Do you remember what it was like to feel jealous for the first time when your friends got recognition over you for doing the same thing? The rush of guilt suddenly rises in your chest as you think, “Why am I acting jealous to my friends? Aren’t I supposed to be happy for them?” Then you start thinking about your insecurities, and one of them is what a terrible friend you are. Well, if that feeling of envy is what makes you think you’re an awful friend, don’t beat up yourself too much.
We all meet people for a reason. Whether they’re a blessing or a curse depends on how quickly we realize their true intention or how gravely their impact on our lives. No matter how many times we avoid being in any way affiliated with people whom we know are not good for us, life will interfere and ruin all our efforts. There will always be a reason why you had to meet an asshole and probably be really good friends with him or why you had to lose the only best friend you had after graduating high school.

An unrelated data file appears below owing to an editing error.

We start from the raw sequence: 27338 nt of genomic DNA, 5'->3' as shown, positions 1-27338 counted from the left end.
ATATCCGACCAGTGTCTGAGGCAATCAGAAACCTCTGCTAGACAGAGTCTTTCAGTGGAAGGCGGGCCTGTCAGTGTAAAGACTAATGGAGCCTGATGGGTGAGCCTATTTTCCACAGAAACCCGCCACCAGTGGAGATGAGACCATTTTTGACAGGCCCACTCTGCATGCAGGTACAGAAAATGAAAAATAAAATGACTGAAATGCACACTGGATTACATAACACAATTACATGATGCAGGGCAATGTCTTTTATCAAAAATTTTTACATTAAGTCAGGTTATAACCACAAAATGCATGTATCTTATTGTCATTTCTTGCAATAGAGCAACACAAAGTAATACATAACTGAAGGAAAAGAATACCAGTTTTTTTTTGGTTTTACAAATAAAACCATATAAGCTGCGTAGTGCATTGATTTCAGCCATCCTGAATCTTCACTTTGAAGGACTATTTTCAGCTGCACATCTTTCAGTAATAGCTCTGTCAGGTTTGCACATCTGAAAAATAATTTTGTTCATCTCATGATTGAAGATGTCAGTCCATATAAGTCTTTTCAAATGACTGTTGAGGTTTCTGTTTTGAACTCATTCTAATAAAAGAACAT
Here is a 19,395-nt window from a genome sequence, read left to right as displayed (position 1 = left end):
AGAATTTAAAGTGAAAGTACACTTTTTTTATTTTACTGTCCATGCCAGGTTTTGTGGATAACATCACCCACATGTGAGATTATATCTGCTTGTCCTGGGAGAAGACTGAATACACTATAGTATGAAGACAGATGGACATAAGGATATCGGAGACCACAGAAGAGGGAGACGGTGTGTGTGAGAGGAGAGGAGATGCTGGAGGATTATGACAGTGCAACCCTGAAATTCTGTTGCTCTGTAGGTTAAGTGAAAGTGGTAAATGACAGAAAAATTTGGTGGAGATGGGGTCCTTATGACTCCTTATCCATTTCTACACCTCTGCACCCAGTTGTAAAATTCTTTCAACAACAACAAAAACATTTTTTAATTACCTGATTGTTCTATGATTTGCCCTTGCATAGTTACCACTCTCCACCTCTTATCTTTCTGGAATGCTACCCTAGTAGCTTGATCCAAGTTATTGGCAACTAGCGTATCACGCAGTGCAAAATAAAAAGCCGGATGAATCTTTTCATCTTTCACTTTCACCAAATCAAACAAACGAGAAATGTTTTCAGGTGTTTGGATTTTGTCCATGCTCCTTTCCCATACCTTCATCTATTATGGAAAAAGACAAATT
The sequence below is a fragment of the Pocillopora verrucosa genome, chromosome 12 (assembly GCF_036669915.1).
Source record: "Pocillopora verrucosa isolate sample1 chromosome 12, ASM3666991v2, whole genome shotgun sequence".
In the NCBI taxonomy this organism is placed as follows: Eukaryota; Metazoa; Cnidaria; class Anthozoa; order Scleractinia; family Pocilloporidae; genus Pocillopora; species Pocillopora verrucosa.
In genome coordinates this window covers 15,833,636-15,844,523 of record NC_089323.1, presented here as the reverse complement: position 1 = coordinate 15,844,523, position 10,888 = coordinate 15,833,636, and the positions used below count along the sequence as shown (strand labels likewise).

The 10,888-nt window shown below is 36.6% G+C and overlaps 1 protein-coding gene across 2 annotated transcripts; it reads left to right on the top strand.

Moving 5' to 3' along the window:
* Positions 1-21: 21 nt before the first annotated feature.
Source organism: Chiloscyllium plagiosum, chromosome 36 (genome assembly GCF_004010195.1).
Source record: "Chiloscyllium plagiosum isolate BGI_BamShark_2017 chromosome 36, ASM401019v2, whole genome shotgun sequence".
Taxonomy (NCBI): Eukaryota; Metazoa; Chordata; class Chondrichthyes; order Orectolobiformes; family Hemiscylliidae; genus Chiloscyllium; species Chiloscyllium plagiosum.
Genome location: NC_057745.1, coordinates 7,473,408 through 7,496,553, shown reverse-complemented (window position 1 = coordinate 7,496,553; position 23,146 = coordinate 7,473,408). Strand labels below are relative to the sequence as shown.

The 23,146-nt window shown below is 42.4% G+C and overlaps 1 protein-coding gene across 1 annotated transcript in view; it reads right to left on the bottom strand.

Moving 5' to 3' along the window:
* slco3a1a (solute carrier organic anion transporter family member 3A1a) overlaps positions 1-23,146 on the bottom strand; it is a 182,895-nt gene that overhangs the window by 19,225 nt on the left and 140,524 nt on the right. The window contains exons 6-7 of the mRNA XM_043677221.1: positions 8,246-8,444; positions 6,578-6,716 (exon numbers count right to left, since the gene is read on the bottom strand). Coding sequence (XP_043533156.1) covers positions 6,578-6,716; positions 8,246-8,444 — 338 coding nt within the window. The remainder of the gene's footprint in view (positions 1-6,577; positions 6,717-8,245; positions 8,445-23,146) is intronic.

If you’re planning to write your book and push through with it, you’re subjecting yourself to vulnerability against forces beyond your control. Contrary to popular belief, writing a book is not easy. It isn’t some side hustle that you can opt to do on your free time and guarantee a best-selling book. Frustrated, you’re going to suffer late nights squeezing your head about organizing your plot or finishing a chapter you took so long to conceptualize. You’re going to encounter several dilemmas and suffer an existential crisis more usually now. You’re going to face the ceiling convincing yourself how this is all a bad idea and you should just give up.